Remembering Swissair 111

Nearly a year after 229 people were killed in the crash of Swissair Flight 111 off the coast of Nova Scotia, relatives of the victims are visiting the fishing villages near the crash site to mourn.

A series of ceremonies intended to help them come to grips with their pain began Tuesday in the hamlet of Bayswater with a private burial for some of the unidentified remains.

Wednesday, more remains were buried, and the rescue crews who worked in vain to find survivors of the Sept. 2, 1998 crash joined the mourners.

Hundreds of victims' family members arrived by bus for the private interment overlooking the crash site. Some carried wreaths, some brought flowers and all wore somber expressions.

They filed past the pallbearers, who carried two dozen metal coffins holding the unidentified remains of several of the victims, and then walked down a wooded path to an elevated spot overlooking St. Margaret's Bay, where their loved ones were buried.

The families are scheduled to meet Thursday with the men and women who dove for bodies, conducted shoreline searches, and made coffee and sandwiches for those involved in recovery efforts.

During Wednesday's ceremony, the Canadian Navy frigate Ville de Quebec anchored offshore, forming the apex of a triangle with the interment site and a memorial to the victims at Whalesback, a dot on the map near Peggy's Cove.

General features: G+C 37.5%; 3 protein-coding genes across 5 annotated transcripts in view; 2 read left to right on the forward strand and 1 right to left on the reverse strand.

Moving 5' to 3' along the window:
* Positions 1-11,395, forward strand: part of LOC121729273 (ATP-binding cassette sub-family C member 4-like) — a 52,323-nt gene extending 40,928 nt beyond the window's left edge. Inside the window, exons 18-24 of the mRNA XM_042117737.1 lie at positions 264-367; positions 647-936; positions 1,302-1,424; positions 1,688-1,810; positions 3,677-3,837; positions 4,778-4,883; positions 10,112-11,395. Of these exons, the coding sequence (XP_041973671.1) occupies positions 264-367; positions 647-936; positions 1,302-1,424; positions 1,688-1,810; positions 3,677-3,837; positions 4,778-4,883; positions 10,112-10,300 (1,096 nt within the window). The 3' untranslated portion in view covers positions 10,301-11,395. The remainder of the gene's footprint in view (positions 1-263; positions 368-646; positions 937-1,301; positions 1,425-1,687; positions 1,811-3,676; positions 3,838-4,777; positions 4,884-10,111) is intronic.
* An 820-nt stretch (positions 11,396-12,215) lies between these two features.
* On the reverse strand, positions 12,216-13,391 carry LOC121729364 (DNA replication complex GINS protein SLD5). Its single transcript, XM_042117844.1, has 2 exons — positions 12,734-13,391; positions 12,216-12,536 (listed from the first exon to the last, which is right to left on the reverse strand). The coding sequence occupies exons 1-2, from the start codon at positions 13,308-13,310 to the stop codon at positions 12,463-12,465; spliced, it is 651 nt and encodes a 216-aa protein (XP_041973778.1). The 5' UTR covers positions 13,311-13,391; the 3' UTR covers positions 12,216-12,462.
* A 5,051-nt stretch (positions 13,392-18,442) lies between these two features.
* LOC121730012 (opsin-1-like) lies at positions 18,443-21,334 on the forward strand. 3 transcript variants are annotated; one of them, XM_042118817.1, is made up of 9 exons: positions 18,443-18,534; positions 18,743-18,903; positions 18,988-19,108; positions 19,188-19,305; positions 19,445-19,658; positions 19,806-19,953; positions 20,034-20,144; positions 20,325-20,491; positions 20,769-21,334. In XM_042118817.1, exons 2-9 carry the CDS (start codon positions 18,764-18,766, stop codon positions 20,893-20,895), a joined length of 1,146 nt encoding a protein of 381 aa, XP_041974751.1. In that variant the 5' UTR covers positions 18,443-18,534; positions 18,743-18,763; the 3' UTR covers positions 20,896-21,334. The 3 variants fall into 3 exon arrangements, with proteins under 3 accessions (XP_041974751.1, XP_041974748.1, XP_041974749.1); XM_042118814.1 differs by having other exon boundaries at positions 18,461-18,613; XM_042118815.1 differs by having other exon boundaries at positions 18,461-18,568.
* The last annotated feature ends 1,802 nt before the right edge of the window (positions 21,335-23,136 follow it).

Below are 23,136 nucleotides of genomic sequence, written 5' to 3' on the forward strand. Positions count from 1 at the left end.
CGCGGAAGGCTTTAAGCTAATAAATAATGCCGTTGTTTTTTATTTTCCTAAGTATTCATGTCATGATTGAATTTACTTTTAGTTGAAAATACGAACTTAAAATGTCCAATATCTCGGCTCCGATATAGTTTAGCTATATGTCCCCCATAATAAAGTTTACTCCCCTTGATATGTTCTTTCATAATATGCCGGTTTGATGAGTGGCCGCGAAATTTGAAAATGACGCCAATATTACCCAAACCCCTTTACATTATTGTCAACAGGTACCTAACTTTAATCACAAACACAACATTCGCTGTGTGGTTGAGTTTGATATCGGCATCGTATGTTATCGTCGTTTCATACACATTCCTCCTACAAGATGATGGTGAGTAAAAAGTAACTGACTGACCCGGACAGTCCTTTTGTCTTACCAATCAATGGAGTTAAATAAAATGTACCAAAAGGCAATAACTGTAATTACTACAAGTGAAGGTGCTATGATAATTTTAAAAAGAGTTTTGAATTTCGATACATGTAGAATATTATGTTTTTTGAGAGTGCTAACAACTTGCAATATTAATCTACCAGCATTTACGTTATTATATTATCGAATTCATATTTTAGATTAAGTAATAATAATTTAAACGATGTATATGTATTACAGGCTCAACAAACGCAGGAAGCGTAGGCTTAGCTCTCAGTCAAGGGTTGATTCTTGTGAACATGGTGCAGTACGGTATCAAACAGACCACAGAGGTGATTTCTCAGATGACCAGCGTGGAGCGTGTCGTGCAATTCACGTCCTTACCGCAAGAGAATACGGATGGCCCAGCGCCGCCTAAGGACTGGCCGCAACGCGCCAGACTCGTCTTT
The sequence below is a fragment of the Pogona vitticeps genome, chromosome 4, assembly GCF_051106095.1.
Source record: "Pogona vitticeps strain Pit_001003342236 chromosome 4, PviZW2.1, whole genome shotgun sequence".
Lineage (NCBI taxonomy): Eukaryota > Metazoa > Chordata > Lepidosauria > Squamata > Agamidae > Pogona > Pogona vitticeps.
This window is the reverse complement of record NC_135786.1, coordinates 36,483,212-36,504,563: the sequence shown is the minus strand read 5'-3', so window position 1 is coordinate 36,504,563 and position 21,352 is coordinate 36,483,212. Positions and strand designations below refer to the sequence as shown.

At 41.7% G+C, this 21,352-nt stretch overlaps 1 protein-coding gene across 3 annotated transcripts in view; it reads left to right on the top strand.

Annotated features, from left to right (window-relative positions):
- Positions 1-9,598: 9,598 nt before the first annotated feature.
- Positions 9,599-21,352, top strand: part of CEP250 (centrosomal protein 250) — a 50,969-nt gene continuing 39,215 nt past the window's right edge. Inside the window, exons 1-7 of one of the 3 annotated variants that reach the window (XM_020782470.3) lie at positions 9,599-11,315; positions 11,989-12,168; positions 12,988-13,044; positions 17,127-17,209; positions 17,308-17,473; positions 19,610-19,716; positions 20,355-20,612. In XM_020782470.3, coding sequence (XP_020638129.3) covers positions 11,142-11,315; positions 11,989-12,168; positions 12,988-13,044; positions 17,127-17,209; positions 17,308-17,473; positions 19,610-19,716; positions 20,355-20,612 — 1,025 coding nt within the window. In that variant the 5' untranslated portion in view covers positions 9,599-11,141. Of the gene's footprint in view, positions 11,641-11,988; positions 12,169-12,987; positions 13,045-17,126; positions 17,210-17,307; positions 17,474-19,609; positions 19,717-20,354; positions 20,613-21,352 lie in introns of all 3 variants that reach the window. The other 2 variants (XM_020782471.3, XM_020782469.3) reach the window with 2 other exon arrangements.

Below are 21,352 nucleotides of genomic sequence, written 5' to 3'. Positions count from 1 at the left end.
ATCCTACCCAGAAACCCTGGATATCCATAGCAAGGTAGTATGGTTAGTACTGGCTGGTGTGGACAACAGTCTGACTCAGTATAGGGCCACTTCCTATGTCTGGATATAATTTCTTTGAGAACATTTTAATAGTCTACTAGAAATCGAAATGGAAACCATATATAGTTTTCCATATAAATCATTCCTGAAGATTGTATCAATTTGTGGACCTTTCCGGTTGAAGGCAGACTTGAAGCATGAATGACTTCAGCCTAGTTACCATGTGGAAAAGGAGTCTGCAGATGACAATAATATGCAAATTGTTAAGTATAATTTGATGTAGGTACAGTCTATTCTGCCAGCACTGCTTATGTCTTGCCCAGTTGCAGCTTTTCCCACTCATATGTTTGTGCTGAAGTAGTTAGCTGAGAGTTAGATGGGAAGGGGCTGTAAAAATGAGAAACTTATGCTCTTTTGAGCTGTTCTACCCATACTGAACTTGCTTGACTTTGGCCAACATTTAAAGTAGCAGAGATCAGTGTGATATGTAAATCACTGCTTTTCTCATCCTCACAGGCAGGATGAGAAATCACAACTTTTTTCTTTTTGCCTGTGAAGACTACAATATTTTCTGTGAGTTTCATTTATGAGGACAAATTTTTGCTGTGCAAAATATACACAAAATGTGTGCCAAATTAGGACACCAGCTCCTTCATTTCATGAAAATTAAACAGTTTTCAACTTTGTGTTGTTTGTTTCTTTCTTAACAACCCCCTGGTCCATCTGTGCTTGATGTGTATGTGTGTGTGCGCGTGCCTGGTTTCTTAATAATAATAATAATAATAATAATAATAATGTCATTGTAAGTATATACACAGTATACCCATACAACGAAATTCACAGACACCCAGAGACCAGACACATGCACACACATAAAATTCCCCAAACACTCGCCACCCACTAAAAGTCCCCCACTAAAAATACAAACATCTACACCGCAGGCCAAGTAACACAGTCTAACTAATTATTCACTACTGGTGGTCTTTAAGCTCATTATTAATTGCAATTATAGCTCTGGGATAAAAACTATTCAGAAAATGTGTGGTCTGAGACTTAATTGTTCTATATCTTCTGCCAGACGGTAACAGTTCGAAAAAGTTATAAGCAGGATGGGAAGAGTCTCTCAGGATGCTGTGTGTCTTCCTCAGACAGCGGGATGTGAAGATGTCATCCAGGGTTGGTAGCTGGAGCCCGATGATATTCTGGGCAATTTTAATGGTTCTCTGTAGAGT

A year ago, the Ville de Quebec had been one of the first ships to arrive on the scene, about a half-hour after the crash.

As it steamed towards its position, the ship stopped over the crash site, and the 229-member crew observed a moment of silence. They began to slowly make way again under a cloudless sky, and Father Robert Lauder said a few prayers.

"It was a hard time, it was a terrible time," he said. "It's been a year. As we go to look inwards we struggle to remember our own feelings."

Chief Petty Officer Lee Brown, who led the ship's dive team, said: "It's good for us to go out and feel some closure."

Prime Minister Jean Chretien and Swiss President Ruth Dreifuss are to attend Thursday's commemorative gathering, which will be followed by a religious ceremony on Citadel Hill, a historic hilltop fortress in Halifax.

Some of the families plan to stay away because they are appalled by the decision to bury 2,300 pounds of unidentified remains in a mass grave.

A year after the crash of the New York-to-Geneva flight, it is still unknown what caused the fire that filled the cockpit and caused the jumbo jet's electrical system to fail.

A final report is not expected for more than a year.

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